The Merrill-Williams house sits in the Natchez Historic District, recognized by the U.S. Department of the Interior through the National Park Service. The Natchez Street neighborhood was nicknamed “Baptist Neck” by local residents in the early 1900s because of the three churches located along Natchez Street: Shorter Chapel A.M.E., First Missionary Baptist and Providence United Primitive Baptist.
Three generations of the family lived in this home. In 1881, Tom Williams built the white six-room home that now sits on the property. In 1950, Fred D. Williams, the grandson of A.N.C. Williams, and his wife, Mattie, purchased the house in which current owner Cassandra Taylor grew up.
The Williams family transformed the house into a cultural hub for the Natchez community during the era of segregation, when they hosted art shows and musical performances. AAHS President Alma McLemore said, “The Williams family turned the property into a Natchez Street showplace…. Merchants, musicians, educators and antique collectors, the Williams family and their house became a neighborhood institution for the next 100 years.”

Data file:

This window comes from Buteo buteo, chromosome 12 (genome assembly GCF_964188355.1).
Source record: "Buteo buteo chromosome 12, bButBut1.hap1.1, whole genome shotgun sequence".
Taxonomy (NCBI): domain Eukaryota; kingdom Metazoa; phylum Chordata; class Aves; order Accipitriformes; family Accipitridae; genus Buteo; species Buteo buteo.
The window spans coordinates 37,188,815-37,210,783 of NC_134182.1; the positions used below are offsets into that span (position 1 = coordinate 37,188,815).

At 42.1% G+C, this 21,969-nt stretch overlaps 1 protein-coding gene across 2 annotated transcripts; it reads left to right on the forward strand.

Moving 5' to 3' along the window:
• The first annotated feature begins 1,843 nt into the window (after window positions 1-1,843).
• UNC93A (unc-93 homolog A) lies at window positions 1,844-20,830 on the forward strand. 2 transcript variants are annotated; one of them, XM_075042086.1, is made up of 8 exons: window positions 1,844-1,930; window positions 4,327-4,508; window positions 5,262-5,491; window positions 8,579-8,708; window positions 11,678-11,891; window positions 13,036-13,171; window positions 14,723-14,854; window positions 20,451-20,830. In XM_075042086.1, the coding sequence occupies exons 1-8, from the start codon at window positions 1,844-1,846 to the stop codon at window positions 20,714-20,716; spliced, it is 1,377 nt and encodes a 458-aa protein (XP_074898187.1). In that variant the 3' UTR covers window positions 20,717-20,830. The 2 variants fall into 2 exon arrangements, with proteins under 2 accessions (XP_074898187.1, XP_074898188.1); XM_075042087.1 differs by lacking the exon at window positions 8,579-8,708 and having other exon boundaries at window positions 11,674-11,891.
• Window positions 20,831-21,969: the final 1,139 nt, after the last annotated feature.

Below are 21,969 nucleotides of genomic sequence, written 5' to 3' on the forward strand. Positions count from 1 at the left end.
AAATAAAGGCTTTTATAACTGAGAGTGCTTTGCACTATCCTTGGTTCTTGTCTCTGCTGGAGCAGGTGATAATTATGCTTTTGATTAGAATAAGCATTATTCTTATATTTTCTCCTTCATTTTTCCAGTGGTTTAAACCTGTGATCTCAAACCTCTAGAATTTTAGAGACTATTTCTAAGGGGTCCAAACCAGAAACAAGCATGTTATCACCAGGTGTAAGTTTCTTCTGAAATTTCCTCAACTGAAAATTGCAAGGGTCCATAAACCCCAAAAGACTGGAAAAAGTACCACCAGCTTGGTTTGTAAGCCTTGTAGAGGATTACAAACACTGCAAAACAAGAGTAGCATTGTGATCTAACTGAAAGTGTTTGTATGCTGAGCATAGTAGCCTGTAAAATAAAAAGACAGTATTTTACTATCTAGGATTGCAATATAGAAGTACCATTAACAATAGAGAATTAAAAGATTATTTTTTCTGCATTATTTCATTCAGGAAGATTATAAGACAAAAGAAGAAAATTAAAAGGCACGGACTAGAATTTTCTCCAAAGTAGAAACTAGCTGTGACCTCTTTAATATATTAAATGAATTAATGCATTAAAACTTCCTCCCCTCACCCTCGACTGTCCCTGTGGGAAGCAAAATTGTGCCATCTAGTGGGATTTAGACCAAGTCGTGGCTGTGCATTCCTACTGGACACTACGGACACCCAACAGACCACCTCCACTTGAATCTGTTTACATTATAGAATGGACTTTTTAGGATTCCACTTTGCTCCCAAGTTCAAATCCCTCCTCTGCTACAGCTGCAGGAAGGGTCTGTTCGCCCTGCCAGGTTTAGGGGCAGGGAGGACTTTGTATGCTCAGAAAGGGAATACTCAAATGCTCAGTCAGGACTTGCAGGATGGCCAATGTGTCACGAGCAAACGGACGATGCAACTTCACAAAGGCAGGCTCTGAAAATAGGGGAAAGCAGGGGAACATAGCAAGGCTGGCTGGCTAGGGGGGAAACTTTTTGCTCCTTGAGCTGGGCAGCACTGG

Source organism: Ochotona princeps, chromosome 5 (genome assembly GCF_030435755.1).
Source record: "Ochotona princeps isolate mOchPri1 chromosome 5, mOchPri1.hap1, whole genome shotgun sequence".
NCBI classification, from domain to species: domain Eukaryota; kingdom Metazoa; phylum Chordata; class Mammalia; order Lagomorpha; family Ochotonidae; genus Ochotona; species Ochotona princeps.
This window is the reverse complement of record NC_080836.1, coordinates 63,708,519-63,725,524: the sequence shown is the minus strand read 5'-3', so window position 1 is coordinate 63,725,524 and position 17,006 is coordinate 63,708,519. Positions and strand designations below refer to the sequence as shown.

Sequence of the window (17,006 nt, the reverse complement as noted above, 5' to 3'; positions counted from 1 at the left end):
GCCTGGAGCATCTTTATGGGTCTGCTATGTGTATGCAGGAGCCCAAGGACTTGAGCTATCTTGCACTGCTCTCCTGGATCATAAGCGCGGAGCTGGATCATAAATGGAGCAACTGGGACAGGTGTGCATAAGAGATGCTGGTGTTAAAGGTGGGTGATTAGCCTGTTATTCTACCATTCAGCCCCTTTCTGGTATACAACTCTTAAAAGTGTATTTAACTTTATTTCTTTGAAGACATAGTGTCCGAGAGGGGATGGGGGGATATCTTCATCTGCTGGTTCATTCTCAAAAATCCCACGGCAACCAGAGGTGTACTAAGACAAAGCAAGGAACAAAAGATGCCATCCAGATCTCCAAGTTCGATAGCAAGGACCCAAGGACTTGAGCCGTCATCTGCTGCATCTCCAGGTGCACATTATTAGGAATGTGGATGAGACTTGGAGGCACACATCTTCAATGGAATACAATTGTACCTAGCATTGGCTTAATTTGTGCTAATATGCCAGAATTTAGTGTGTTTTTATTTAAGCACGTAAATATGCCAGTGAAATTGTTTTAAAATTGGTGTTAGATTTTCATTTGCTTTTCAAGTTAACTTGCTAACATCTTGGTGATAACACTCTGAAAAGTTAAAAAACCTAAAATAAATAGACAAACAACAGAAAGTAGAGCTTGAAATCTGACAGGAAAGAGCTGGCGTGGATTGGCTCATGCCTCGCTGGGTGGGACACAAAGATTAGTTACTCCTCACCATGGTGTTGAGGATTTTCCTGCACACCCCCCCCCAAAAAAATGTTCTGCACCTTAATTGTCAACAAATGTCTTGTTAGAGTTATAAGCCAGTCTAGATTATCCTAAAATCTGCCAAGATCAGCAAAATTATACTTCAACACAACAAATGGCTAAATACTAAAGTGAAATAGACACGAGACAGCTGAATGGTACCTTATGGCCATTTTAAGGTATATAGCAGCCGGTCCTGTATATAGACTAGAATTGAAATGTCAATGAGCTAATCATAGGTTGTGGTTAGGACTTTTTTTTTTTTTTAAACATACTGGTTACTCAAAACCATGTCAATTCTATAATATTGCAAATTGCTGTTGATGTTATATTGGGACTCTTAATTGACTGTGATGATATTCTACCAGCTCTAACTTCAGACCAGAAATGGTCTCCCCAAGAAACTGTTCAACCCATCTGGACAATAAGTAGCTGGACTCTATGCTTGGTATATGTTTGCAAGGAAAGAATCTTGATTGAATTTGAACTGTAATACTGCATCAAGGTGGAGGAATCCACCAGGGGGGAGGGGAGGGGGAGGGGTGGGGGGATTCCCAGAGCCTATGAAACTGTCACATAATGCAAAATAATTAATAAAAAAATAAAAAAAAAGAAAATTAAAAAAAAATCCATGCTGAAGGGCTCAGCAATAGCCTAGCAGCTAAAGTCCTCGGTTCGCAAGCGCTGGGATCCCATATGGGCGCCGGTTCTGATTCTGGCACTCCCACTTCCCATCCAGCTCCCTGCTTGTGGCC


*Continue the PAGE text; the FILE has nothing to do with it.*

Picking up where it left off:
The house sat vacant after the death of Taylor’s mother in 2009. It was listed for sale in November 2020, and many feared the home would be threatened with gentrification or demolition if sold, given the lack of inventory in the Williamson County real estate market. But in April 2021, leaders of the African American Heritage Society of Williamson County and other community partners announced a campaign to acquire and save 264 Natchez Street.
The AAHS now has a legal option to purchase and renovate the house into a cultural center. They say the project will require $1 million dollars: $610,000 to purchase the house, with the remaining for restoration and opening of the center. Funds raised to date covered the escrow, but they are still accepting donations at https://gofund.me/0f047dc6.